Table 1 shows the details of hFVP for 13 cases. Analysis of available data demonstrated that hFVPs occur with a male to female ratio of 9–4. The mean age at diagnosis was 56 years, with a range of 31–80 years. Almost all patients experienced regurgitation of a mass, and dysphagia was the second most frequent symptom, occurring in 54 % of patients. Dyspnea was also detected in one-third of cases. Other symptoms were reported as follows: vomiting (31 %), laryngeal discomfort (23 %), weight loss (15 %), syncope (8 %), anemia (8 %), and sore throat (8 %). Surgical excision was performed in all cases, and transoral approaches were used in the majority of these cases. Tracheotomy was required in 3 cases (23 %), due to laryngeal obstruction by the regurgitated mass. The mean polyp length was 12 ± 6.2 cm. In four cases, the hFVPs were larger than the 12 cm polyp in our case. In 3 of these cases, pharyngotomy or gastrotomy was used to remove the entire tumor. Recurrence has not occurred after resection in these cases.
Table 1

Literature review of hFVPs (n = 13)

Sex (male: female)

9: 4

Age

56 years; (range 31–80)

Tumor size

12 ± 6.2 cm

 

Number of cases

Frequency (%)

Symptom

  

Regurgitation of a mass

11

85

Dysphagia

7

54

Dyspnea

5

38

Vomiting

4

31

Laryngeal discomfort

3

23

Weight loss

2

15

Syncope

1

8

Anemia

1

8

Sore throat

1

8

Surgical approach

  

Trans-oral (endoscopic/laryngoscopic)

7 (1/6)

54

Trans-cervical

5

38

Gastrotomy

1

8

Tracheotomy

3

23

Recurrence

0

0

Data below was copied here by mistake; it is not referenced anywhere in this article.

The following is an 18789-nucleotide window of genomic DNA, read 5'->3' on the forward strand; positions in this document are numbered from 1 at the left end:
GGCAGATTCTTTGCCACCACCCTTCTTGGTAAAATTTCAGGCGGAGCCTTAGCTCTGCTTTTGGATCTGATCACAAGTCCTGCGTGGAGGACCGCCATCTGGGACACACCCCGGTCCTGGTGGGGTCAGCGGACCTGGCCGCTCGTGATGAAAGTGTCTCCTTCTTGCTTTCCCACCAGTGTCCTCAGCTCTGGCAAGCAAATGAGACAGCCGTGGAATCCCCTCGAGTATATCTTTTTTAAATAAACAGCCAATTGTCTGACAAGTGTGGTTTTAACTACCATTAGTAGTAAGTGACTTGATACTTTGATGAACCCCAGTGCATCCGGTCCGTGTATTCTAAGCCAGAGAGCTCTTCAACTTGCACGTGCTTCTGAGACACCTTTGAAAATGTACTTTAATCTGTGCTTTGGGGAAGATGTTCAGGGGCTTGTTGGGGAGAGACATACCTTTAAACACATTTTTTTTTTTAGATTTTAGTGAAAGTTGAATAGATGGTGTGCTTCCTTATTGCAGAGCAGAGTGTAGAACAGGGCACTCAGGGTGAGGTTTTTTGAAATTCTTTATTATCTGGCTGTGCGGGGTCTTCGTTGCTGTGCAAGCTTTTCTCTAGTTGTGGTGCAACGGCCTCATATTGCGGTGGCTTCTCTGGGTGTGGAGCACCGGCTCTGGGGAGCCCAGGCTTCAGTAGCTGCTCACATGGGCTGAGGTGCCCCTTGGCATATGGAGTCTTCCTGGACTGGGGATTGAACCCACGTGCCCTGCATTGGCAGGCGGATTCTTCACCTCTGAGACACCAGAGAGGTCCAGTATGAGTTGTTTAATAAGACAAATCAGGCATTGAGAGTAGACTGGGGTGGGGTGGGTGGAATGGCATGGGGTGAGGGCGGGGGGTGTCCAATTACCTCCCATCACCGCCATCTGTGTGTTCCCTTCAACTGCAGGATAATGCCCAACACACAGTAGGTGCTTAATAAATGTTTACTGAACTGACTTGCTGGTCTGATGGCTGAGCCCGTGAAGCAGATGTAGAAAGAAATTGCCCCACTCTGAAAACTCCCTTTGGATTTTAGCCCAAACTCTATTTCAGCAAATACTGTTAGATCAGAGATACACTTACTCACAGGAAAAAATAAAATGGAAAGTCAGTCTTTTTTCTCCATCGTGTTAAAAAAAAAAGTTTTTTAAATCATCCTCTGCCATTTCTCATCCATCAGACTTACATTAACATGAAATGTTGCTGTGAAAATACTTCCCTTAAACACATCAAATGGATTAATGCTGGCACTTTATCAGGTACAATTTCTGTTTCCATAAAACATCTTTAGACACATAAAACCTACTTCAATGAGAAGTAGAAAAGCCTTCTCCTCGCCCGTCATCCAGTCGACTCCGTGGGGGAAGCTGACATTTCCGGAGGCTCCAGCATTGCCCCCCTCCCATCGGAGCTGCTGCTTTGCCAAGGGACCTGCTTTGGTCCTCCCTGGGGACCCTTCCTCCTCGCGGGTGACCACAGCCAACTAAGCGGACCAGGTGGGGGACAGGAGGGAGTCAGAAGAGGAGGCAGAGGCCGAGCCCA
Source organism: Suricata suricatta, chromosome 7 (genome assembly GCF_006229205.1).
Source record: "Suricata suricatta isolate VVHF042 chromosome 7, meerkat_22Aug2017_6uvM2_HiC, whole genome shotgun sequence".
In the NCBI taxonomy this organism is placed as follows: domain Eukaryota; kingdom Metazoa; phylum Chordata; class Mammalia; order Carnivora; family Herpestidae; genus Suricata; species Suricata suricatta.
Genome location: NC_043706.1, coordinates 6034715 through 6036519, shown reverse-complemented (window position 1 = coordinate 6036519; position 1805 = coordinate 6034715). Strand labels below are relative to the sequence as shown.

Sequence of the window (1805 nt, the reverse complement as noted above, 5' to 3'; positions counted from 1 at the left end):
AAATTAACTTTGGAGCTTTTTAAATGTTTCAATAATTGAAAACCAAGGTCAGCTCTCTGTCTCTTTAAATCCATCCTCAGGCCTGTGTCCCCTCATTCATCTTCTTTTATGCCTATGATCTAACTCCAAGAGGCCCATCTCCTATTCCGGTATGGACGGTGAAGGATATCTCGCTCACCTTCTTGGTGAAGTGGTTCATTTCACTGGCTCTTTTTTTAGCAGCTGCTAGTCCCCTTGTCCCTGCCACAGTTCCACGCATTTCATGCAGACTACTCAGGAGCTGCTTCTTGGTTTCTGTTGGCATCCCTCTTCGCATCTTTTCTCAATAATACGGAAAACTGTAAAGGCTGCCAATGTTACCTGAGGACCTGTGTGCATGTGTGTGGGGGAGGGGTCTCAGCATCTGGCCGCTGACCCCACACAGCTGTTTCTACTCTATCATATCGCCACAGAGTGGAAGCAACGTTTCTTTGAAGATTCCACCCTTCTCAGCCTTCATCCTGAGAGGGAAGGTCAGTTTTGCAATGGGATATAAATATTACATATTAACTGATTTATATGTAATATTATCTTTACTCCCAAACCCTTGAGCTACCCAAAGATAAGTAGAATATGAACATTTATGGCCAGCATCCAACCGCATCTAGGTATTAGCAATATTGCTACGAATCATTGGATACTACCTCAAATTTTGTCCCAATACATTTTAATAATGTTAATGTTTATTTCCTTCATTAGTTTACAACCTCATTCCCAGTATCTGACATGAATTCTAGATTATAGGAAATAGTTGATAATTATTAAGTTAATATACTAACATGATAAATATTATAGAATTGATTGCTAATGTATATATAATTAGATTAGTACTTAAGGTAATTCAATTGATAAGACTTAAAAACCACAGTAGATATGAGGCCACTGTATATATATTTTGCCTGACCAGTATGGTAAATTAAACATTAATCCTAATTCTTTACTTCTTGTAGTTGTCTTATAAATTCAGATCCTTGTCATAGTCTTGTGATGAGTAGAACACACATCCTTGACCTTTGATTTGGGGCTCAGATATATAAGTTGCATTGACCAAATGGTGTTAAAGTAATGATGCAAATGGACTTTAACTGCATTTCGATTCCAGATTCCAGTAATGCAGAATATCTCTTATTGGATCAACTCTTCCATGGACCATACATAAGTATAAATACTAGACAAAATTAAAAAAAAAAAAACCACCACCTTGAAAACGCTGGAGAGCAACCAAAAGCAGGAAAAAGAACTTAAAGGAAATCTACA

FVPs are rare benign tumors of the upper digestive tract that are rarely encountered in clinical practice. Approximately one-third of large pedunculated polyps (>5 cm) originating in the esophagus and hypopharynx are FVPs (Caceres et al. 2006). Whereas esophageal FVPs are commonly diagnosed in the sixth or seventh decade of life, with the exception of an infant with FVP (Paik et al. 2001), the mean age at hFVP diagnosis was 56 years in the present study. These tumors are reportedly more frequent in males (male: female ratio = 3:1) (Paik et al. 2001), and our review of hFVPs confirmed these data (male: female ratio = 9:4). About 85 % of FVPs are located in the cervical esophagus (Kim and Shim 2006). In addition, rare cases arising from the oropharynx, larynx, or stomach have also been reported (Caceres et al. 2006; Lee et al. 2013; Nascimento et al. 2014; Gupta et al. 2011). Their exact etiologies are not well known. FVPs usually originate as small mucosal tumors adjacent to the cricopharyngeal muscle, and they slowly extend into the esophageal lumen due to the constant downward thrust by food ingestion and peristalsis, sometimes growing to reach the gastric cavity (Kim and Shim 2006). FVPs usually occur as solitary lesions. A case of synchronous hFVPs has been reported (Nuyens et al. 2004), but no previous patient has been described with a forked polyp with two-branches in the hypopharynx as seen in the patient from the present case. Malignant transformation and recurrence for these polyps are reportedly rare, despite some reported cases of recurrence (Lee et al. 2009).